User Story breakdown question



  • I have a scenario where a command can be sent to a device, and the device will shift through states to until it reaches the destination state.

    We already have errors for state changes that aren't commanded.
    We already have errors for error states.

    This is notifying the user of each state shift.

    The user also wants to inhibit notification of each state shift.


    I personally feel my team has a fundamental problem with making user stories too large for convenience of programming larger chunks uninterrupted.

    I recommneded breaking it down into four stories.

    1. Each state change during a command will generate a notification.
    2. User can configure inhibits per state.

    And then, this set would be applied to two different value types that accept state-based commands.

    1. A bit (on off)
    2. A variable size (state a - n)

    However, the person reviewing is shoving it back into one story.


    Does anyone agree with me, or am I going overboard?


  • Discourse touched me in a no-no place

    The rule we use when breaking down user stories is "can each card be picked up independently by different developers without conflicting with each other?". If the answer is no, then you're fine. If the answer is yes, then you've got what should be a task under the story.



  • But, what if you have a giant feature that each usable portion of the feature is dependent on the previous one?

    Do you just end up with a giant task that's impossible to break up?


  • Discourse touched me in a no-no place

    It's tricky to say, because each case is different.

    We usually try to put some ground work in place that will allow the developers to implement their own bits without worrying about others.

    For example, we will generate stubs or interfaces to program against. For UI we will create stub templates and components, that can then be fleshed out. It's very rare that we need to do this though.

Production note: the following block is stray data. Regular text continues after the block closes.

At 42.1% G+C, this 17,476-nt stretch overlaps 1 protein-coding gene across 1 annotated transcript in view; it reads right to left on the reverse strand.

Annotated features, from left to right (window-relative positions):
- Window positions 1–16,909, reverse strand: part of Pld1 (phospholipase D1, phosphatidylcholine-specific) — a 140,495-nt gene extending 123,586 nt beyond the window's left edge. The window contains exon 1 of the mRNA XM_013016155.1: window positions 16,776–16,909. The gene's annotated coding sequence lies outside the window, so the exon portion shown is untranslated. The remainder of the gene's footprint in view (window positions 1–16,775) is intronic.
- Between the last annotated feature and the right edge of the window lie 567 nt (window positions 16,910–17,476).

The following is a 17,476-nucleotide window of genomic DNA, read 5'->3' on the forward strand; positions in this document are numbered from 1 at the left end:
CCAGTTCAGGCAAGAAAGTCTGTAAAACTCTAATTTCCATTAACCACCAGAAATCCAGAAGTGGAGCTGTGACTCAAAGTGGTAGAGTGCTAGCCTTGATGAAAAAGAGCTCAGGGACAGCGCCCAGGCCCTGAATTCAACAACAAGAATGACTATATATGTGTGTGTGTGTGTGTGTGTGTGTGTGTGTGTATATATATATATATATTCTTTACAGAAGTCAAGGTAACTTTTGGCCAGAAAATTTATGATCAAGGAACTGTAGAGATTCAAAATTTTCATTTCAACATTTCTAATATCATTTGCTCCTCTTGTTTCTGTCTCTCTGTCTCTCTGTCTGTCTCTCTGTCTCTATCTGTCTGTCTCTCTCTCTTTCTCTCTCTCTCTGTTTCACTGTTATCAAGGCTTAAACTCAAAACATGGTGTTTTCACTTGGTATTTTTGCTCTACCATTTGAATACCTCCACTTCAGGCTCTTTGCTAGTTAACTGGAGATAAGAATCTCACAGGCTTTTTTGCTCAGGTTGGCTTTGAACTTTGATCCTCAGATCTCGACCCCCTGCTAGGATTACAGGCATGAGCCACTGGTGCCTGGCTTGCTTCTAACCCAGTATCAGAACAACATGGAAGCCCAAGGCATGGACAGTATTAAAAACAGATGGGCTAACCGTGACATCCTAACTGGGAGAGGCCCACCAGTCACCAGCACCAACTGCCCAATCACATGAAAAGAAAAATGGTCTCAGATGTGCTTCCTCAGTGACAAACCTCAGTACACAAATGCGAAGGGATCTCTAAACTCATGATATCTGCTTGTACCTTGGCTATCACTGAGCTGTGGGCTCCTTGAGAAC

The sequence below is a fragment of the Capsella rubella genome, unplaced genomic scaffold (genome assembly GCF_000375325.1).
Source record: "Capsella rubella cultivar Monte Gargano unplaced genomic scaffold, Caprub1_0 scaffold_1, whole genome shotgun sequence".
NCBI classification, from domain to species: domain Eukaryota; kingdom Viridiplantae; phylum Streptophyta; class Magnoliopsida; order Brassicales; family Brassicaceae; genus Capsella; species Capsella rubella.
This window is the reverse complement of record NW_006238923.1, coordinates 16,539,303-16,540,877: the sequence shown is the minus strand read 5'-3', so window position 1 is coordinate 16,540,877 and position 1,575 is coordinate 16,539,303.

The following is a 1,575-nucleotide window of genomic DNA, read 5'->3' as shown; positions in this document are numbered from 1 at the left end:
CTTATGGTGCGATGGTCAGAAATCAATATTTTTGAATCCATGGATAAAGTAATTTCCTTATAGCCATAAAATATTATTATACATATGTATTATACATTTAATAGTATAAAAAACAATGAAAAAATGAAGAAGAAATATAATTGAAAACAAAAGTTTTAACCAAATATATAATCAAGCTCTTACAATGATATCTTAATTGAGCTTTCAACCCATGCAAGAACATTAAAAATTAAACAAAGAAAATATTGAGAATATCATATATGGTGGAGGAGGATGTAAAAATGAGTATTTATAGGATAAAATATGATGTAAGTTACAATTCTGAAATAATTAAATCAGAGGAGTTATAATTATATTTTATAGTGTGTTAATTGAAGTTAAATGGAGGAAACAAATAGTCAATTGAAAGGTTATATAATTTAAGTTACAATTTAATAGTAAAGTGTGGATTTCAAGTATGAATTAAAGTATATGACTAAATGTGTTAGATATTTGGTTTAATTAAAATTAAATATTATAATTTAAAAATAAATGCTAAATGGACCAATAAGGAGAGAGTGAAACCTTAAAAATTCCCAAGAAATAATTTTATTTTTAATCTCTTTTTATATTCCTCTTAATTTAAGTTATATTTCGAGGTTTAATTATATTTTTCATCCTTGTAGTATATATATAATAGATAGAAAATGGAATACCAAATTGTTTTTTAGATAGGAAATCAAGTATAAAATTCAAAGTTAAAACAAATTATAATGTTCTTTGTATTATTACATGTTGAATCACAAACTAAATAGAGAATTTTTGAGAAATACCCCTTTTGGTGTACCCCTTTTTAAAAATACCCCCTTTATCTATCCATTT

You need to do what will work in your own situation. Perhaps you need to work on how you divide up the work you are going to do on each sprint. We use an approach called "vertical slicing", each sprint we will focus on an individual feature that adds some value to a product, but is part of a bigger picture gradually progressing towards a larger feature.

    A guy from Dominoes pizza told me a great example of how they did it. (INB4 vertical "slicing" pizza pun).

    Their end goal was to make a 1 click ordering thing for their mobile app, basically you press a button that says "give me pizza" and pizza shows up at your door. They approached this by tackling it in small chunks over each sprint.

    • The first slice allowed the customer to save their payment details. This immediately added some useful functionality to their app, and would also be required by 1 click ordering.

    • The second slice allowed the customer to save a "favourite basket" of items, e.g. "meat feast pizza, diet coke and chocolate fudge cake". Again this was immediately useful in the app, but was also required for the feature.

    • The third slice allowed the customer to set their default delivery address.

    • The fourth slice added the button that said "give me pizza".

    You see, by using vertical slicing, you can gradually tackle a feature that would normally be too large for one sprint, over several sprints.



  • Right, and I'm saying that generating the events is one slice, then inhibit config is a separate slice.

    You can't work on inhibit config until the base feature is in place, just like you can't add a "give me pizza" button immediately either.

    I see them as separate stories, but maybe not. Maybe they'd just be frustrated by the nuisance notifications that they can't inhibit.


  • Discourse touched me in a no-no place

    @xaade said:

    Right, and I'm saying that generating the events is one slice, then inhibit config is a separate slice.

    You can't work on inhibit config until the base feature is in place

    The point of them being different slices is you can't have more than 1 slice in a sprint, so the dependency relationship isn't a problem.


  • I survived the hour long Uno hand

    @DoctorJones said:

    A guy from Dominoes pizza told me a great example of how they did it.

    I order Dominos too much. I remember when each of those features was introduced.


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